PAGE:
By Jake Rossen
By Jesse Marx
By Michelle LeBow
By Alleen Brown
By Maggie LaMaack
By CP Staff
By Jesse Marx
After nearly an hour of beautifying, it's time for my photo shoot. The photography area consists of a massive paper rectangle suspended as a backdrop with metal poles. A boom light hangs overhead and an X on the floor serves as my only source of instruction. I feel like an actor in front of a blue screen preparing to converse with a cartoon penguin.
The photographer crouches behind a tripod 15 feet away as I take center stage. We start with straight-on shots, and I worry over the placement of my legs. Right leg forward? No wait, the left leg will make a better "V."
The photographer suggests that I try taking big steps to get some action in the shot. This is what it must be like to land on the deck of an aircraft carrier. The backdrop is roughly six feet long, so taking more than one step sends me veering off my mini-runway and out of the frame.
After 15 long minutes, we finish the full-body shots and another photographer joins in to collect some close-ups. One of them snaps my profile and the other takes pictures head-on. I'm more comfortable with this because it doesn't require taming my gangly limbs. I wink at the camera, smile, flash my best sultry stare. And then the shoot is complete.
I change out of my Selden overcoat and stick around with two models for the Hyper Lush line as they get pretty. Derek, one of a handful of men in the room, only recently fell into modeling after accompanying a friend to a photo shoot. During our conversation, Kelsy braids a strip of auburn hair down the middle of Derek's head, rooster style. He doesn't appear fazed by the strange hairdo—or by the fact that he isn't wearing pants.
Part of the concept behind Hyper Lush, created by Anthem Heart and Hardland/Heartland, is to represent a post-apocalyptic world in which people return to their tribal roots. For Derek, this means cut-off nylons, a garish loincloth, and a skin-tight yellow shirt. His face is painted a sickening yellow-green, and rich red circles hollow out his eyes as if all of his capillaries had burst at once.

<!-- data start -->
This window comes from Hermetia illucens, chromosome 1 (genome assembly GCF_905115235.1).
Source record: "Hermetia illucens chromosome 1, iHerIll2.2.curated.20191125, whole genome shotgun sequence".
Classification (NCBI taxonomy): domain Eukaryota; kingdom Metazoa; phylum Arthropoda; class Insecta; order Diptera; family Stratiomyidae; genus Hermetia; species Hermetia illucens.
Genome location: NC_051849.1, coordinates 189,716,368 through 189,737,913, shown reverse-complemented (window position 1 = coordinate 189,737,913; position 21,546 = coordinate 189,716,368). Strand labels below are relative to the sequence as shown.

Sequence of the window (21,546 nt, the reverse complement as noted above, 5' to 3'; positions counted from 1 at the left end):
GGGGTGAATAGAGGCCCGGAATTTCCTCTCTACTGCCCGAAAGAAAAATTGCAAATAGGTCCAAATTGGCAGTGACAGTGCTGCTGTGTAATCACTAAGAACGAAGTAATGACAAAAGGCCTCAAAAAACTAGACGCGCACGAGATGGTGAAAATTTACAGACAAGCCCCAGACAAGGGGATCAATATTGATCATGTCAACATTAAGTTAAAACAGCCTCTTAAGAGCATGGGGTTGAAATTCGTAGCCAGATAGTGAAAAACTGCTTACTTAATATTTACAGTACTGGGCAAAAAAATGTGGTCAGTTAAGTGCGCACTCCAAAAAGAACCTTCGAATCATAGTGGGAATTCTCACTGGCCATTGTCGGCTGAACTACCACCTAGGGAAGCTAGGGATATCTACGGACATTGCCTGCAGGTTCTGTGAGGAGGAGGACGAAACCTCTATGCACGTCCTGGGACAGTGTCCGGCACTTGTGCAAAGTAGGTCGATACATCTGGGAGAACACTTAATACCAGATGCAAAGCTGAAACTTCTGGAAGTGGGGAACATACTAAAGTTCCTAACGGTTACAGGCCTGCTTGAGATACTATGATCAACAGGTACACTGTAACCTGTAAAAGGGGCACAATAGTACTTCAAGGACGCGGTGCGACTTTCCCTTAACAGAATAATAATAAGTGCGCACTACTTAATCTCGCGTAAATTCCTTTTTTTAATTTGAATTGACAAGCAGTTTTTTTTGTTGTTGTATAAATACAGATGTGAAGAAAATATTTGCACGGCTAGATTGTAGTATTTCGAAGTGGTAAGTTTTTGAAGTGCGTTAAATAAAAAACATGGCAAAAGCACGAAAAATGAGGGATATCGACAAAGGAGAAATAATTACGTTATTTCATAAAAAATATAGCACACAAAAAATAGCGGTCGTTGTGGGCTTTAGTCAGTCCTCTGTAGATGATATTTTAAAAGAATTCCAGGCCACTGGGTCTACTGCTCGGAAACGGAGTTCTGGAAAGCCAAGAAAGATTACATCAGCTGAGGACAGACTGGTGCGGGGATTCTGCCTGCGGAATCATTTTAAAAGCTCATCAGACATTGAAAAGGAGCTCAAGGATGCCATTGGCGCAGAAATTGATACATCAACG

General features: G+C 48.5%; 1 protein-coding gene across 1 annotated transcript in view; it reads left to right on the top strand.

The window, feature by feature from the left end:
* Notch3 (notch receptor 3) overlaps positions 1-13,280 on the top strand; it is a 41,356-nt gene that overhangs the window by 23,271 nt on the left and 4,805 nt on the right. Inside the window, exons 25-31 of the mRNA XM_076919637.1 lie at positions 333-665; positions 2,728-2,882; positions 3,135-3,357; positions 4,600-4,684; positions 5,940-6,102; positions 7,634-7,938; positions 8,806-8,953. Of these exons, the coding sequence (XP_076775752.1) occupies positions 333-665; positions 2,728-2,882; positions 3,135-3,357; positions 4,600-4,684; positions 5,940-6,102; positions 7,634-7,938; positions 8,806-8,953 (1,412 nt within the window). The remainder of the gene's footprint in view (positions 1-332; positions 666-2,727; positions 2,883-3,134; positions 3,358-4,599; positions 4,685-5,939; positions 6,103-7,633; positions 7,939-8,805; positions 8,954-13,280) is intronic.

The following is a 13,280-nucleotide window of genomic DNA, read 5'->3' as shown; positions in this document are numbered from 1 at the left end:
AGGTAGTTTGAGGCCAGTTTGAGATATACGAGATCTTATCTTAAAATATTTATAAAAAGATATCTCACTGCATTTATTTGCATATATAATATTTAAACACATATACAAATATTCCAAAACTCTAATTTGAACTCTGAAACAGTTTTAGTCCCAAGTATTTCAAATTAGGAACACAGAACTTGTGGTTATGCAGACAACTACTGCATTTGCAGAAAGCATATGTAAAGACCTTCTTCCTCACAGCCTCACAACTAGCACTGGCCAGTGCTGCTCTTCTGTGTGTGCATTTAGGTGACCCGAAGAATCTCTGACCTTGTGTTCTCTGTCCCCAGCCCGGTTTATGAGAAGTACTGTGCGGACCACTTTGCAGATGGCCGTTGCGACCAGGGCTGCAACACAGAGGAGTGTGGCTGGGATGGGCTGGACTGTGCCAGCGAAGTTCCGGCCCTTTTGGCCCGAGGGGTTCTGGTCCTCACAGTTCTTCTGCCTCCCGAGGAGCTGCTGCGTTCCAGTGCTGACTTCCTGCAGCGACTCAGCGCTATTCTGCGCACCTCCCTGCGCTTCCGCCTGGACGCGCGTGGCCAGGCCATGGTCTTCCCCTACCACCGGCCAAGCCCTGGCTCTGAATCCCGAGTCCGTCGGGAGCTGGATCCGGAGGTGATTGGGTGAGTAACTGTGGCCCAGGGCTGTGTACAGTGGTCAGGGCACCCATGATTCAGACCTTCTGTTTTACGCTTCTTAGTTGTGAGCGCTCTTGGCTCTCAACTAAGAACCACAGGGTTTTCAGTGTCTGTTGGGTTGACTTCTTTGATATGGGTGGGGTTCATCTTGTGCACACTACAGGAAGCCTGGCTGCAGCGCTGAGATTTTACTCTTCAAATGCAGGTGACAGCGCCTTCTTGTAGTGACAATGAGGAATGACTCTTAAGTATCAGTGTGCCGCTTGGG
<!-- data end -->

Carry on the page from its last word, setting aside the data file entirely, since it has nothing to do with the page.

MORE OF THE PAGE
His partner for the photo shoot is Lola, a sweet 24-year-old with perfect skin and a rail-thin body. She's wearing white, high-cut moccasins and a pink dress that has a baggy cowl neck draped with animal skins. Her hair has been ratted and teased to form a chaotic halo around her head. Thick, white tribal lines run from the bridge of her nose down her cheeks and around her mouth.
"I'm going to go home like this and scare my mom," Lola laughs. "She thinks I'm not normal anyway. I might as well just show her."
Voltage will be Lola's first show. With her slender physique and high cheekbones, she didn't even have to audition—a Hyper Lush designer simply signed her up. I ask if she plans on getting into modeling now, but she says that she wants to be an actor. Sounds like a great idea, I say.
But just before I grab my bag and head for the door, Lola cries out with a line that makes me think she may have a future on the runway: I feel fat! I haven't worked out in ages!
George Moskal is not a starving artist. At 30 years old, he works in the textile department for Target Corporation and lives in an upscale warehouse-turned-condominium in downtown St. Paul. Behind a brown sectional sofa, a plastic wall bearing Moskal's logo divides his living area from his workspace.
Moskal's studio mirrors the tidiness of his living space. There's a shelf along one wall with a plethora of design books and boxes labeled "Pins," "Bobbins," and "Pompoms." Five mannequins stand guard around a long metal table in the middle of the room. Moskal talks about how happy he is to finally have a full-sized dress form. Testing the limits of shape is a big part of his work and it's hard to see the whole picture on half a mannequin.
Moskal has certainly been waiting long enough: His preoccupation with fashion began when he started sketching outfits "like crazy" as a 13-year-old. He landed his first internship three years later, working for a hair stylist who made clothing on the side. Like several other Voltage designers, Moskal went to the University of Wisconsin-Stout and majored in apparel design. He spent time in London studying under Zandra Rhodes, a prominent textile designer. Back in the states, Moskal got a gig at Marshall Field's before scoring his current position as an assistant designer for Target's intimates department.
While he holds down a corporate gig, his creative energy is going into his Voltage line, which was inspired by the 1975 documentary Grey Gardens. The film (which opened as a stage musical last year) profiles a pair of Jackie O's barefoot cousins—fallen aristocrats who live in a crumbling East Hampton mansion. Moskal drew on their unkempt style—extravagant rags in neutral colors—to create nine looks for the show. Afterward, the garments will be for sale at Design Collective.